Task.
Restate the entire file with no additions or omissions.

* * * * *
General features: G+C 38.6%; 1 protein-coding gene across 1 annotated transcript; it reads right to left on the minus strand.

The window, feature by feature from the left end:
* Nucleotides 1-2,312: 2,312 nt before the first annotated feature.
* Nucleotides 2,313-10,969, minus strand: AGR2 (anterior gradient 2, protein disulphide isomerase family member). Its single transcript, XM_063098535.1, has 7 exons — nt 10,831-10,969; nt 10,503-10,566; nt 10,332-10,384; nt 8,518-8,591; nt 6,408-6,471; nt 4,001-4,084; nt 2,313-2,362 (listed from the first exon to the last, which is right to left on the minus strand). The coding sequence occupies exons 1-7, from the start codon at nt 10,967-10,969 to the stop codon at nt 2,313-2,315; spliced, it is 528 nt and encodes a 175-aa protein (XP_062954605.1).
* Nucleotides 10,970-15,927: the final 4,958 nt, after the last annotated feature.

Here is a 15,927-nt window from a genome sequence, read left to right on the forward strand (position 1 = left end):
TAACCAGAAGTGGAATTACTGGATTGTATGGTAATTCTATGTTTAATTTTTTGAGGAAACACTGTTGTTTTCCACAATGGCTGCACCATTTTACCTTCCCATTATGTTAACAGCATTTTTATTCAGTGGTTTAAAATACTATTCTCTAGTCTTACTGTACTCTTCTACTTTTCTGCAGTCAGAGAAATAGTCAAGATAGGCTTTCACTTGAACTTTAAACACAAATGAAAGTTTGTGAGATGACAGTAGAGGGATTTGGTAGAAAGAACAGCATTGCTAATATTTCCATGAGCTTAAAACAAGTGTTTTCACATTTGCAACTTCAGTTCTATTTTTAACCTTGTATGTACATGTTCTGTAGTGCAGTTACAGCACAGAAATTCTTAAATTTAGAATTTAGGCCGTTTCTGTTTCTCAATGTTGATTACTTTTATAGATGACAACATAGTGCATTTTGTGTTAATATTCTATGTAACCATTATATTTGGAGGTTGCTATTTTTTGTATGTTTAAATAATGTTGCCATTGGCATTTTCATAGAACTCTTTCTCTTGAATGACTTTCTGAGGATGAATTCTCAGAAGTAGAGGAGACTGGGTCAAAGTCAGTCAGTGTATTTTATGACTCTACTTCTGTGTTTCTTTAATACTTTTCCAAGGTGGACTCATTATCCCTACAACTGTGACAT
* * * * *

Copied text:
General features: G+C 38.6%; 1 protein-coding gene across 1 annotated transcript; it reads right to left on the minus strand.

The window, feature by feature from the left end:
* Nucleotides 1-2,312: 2,312 nt before the first annotated feature.
* Nucleotides 2,313-10,969, minus strand: AGR2 (anterior gradient 2, protein disulphide isomerase family member). Its single transcript, XM_063098535.1, has 7 exons — nt 10,831-10,969; nt 10,503-10,566; nt 10,332-10,384; nt 8,518-8,591; nt 6,408-6,471; nt 4,001-4,084; nt 2,313-2,362 (listed from the first exon to the last, which is right to left on the minus strand). The coding sequence occupies exons 1-7, from the start codon at nt 10,967-10,969 to the stop codon at nt 2,313-2,315; spliced, it is 528 nt and encodes a 175-aa protein (XP_062954605.1).
* Nucleotides 10,970-15,927: the final 4,958 nt, after the last annotated feature.

Here is a 15,927-nt window from a genome sequence, read left to right on the forward strand (position 1 = left end):
TAACCAGAAGTGGAATTACTGGATTGTATGGTAATTCTATGTTTAATTTTTTGAGGAAACACTGTTGTTTTCCACAATGGCTGCACCATTTTACCTTCCCATTATGTTAACAGCATTTTTATTCAGTGGTTTAAAATACTATTCTCTAGTCTTACTGTACTCTTCTACTTTTCTGCAGTCAGAGAAATAGTCAAGATAGGCTTTCACTTGAACTTTAAACACAAATGAAAGTTTGTGAGATGACAGTAGAGGGATTTGGTAGAAAGAACAGCATTGCTAATATTTCCATGAGCTTAAAACAAGTGTTTTCACATTTGCAACTTCAGTTCTATTTTTAACCTTGTATGTACATGTTCTGTAGTGCAGTTACAGCACAGAAATTCTTAAATTTAGAATTTAGGCCGTTTCTGTTTCTCAATGTTGATTACTTTTATAGATGACAACATAGTGCATTTTGTGTTAATATTCTATGTAACCATTATATTTGGAGGTTGCTATTTTTTGTATGTTTAAATAATGTTGCCATTGGCATTTTCATAGAACTCTTTCTCTTGAATGACTTTCTGAGGATGAATTCTCAGAAGTAGAGGAGACTGGGTCAAAGTCAGTCAGTGTATTTTATGACTCTACTTCTGTGTTTCTTTAATACTTTTCCAAGGTGGACTCATTATCCCTACAACTGTGACAT